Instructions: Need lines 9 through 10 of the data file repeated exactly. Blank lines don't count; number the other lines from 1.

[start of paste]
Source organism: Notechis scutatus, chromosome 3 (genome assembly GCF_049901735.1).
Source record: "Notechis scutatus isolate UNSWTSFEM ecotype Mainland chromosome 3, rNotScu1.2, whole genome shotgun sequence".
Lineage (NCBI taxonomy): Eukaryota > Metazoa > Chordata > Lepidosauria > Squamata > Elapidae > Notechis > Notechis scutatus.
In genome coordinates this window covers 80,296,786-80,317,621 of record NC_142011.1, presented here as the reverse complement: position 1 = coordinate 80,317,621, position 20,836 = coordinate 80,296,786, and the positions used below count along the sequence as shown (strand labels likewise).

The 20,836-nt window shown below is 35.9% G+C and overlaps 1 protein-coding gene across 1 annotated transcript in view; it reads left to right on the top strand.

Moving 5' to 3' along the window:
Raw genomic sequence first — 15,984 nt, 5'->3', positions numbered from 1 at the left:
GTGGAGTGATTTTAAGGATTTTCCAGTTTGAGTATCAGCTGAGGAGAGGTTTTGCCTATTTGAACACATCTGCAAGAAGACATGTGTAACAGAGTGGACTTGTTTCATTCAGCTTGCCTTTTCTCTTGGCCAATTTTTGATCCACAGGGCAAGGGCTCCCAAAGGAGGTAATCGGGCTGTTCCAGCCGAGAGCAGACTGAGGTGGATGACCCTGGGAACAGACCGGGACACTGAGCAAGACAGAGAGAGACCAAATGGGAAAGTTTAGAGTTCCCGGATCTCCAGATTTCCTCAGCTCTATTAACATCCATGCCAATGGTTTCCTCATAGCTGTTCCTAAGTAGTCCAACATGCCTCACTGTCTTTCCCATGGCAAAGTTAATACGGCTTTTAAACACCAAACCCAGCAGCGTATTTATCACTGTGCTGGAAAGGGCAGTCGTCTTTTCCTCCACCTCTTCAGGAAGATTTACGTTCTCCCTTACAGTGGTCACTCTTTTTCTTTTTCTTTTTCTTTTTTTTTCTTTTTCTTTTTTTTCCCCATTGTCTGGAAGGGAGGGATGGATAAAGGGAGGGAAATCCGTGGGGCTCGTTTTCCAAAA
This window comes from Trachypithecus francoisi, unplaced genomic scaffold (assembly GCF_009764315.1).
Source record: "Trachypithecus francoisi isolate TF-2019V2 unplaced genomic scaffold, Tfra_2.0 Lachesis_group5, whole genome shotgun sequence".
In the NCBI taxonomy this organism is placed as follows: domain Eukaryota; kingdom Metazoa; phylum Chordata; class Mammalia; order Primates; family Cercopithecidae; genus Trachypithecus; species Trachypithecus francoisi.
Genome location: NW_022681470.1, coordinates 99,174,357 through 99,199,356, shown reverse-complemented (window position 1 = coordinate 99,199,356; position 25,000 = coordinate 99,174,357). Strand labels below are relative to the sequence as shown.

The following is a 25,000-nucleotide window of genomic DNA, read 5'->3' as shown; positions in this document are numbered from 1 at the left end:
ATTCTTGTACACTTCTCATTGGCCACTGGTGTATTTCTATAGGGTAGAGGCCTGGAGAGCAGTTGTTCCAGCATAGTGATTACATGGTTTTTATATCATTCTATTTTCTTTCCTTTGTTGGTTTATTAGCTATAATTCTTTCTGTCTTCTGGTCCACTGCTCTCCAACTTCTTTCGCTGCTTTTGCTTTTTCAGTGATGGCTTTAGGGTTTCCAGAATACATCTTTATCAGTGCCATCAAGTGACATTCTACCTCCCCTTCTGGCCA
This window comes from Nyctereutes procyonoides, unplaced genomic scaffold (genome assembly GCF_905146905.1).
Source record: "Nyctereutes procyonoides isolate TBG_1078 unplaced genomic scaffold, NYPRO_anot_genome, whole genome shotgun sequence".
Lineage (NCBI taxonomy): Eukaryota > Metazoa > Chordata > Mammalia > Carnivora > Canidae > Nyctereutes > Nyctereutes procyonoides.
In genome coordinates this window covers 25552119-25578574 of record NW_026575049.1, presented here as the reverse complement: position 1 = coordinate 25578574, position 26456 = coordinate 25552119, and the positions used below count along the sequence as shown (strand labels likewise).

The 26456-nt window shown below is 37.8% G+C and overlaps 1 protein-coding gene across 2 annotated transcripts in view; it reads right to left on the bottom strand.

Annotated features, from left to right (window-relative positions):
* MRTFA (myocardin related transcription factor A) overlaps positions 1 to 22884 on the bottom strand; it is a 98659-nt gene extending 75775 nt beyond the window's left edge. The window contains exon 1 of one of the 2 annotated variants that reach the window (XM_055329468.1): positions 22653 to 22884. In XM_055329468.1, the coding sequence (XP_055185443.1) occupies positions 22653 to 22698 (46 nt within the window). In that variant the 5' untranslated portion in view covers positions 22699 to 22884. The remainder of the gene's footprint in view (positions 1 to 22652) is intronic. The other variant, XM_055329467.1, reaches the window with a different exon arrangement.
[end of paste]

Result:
This window comes from Trachypithecus francoisi, unplaced genomic scaffold (assembly GCF_009764315.1).
Source record: "Trachypithecus francoisi isolate TF-2019V2 unplaced genomic scaffold, Tfra_2.0 Lachesis_group5, whole genome shotgun sequence".